Chapter Eight

                                   1900 - 1936

 

Towards the end of the nineteenth century, Stalybridge had changed dramatically in its sociological and industrial outlook.  It was at the turn of the century, in 1901, that the new library in Trinity Street was opened, a gift from Mr J F Cheetham whose wife had laid the foundation stone four years earlier.  It was in the following year that the new Post Office (next door) was first commissioned having moved from its original premises on Melbourne Street.

 

1902 also was the year in which work began on the Electric Tramway which was to connect Ashton to Stalybridge and this would be ready, for limited use, in the following year.  The last horse drawn tram ran in March, 1903 and the first electric tram in October of the same year.  1904 was to be the year that electricity would revolutionise the life of the town and the first "consumers" had their home lit by electricity in that year.

 

The population had increased in 1901 and census figures show that a record total of 27,673 inhabitants were in the town.  Many new houses had been built in the more outlying districts of the area though many of the streets which now exist had not at that time been constructed.  The photograph, taken in 1900, shows the open aspect of the church viewed from somewhere around the top of the Hamilton Street area.

 

The majority of the towns-folk still relied heavily on cotton for their livelihood, despite the tremendous fluctuations of good and bad trading of the time.  Warning signs were evident during this period that there would be a Cotton Famine which ought to have made it abundantly clear to all concerned that it would be unwise for the town to base its economy almost exclusively on this one industry.

 

The many Factory Acts had done much to improve the conditions in the mills, though workers were still expected to complete very long shifts compared to modern day standards.  Mills were open from 6 am and closed for the day around 5.30 pm.  It was in this period that the "Knocker Up" found his role to be an invaluable contribution to the workers of the area.  For a small fee, the Knocker Up went on his rounds to the houses of his clients and woke them in time for work by "rattling" on their bedroom windows with a long pole.  Hoards of workers would then make their way to the mills carrying with them their breakfast and dinner, for the mills had no canteen facilities, but did often offer the use of large ovens where meals could be warmed up and a constant supply of hot water provided for brewing tea.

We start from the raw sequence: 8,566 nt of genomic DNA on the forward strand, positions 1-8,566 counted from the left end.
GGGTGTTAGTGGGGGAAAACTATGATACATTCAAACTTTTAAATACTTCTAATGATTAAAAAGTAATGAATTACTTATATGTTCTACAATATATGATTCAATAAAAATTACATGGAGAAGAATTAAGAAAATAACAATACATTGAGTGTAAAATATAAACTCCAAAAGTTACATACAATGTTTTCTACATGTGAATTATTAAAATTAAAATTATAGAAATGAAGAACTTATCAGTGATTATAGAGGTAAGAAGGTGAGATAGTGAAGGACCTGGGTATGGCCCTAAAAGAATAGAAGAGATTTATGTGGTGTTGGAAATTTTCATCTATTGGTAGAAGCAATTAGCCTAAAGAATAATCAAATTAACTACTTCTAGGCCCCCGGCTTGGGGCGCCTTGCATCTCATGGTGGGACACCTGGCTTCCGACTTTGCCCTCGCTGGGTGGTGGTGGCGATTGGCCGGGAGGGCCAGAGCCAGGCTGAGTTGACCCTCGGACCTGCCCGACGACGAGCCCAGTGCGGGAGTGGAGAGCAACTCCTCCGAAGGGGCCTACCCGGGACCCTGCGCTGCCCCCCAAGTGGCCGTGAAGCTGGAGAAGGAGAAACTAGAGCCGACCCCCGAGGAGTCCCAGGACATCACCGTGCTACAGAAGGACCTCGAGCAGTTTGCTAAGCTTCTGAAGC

Wages in the cotton mills remained at a low level and figures of £1 per week would be considered to be good.  Some records indicate that wages at this period were even lower than they were thirty years before, consequently the standard of living of the people was much lower with a good deal of real poverty throughout the district.

 

These "ordinary working folk" were to be the backbone of the two churches of St George, and these same churches were to be served for the next quarter of a century, by men of great pastoral insight and sensitivity.

 

Herbert Hampson, who was inducted as the incumbent of the old church in 1904, was a man much loved by his people.  His first wife had died relatively early in their marriage and he subsequently married his House-Keeper who was to become a firm favourite of the parishioners.  He was deeply interested in the work of the Sunday School and in the younger people of the church, but lost no time at all in trying to bring together the various factions and groups, both in the church and in the community.  He worked very hard indeed with the poor of the parish and was unselfish and generous in a practical, spiritual and financial sense as each case dictated.

 

His commitment was to the ordinary man and woman in the street and he appeared to treat everyone alike, caring nothing for social background or wealth but only for those in need.  This endeared him to many of the people in the town who responded to his welcome and different approach by coming into the fellowship of the church.

 

It was Herbert Hampson who initiated the idea of a Dramatic Society which was to grow considerably and have a significant place within the church for the next half century.  This Society did not depend upon class but was an honest attempt to involve everyone.  Although we do not have records to show that he actually took part in any of the performances, he was certainly very much involved behind the scenes working and helping as much as was possible.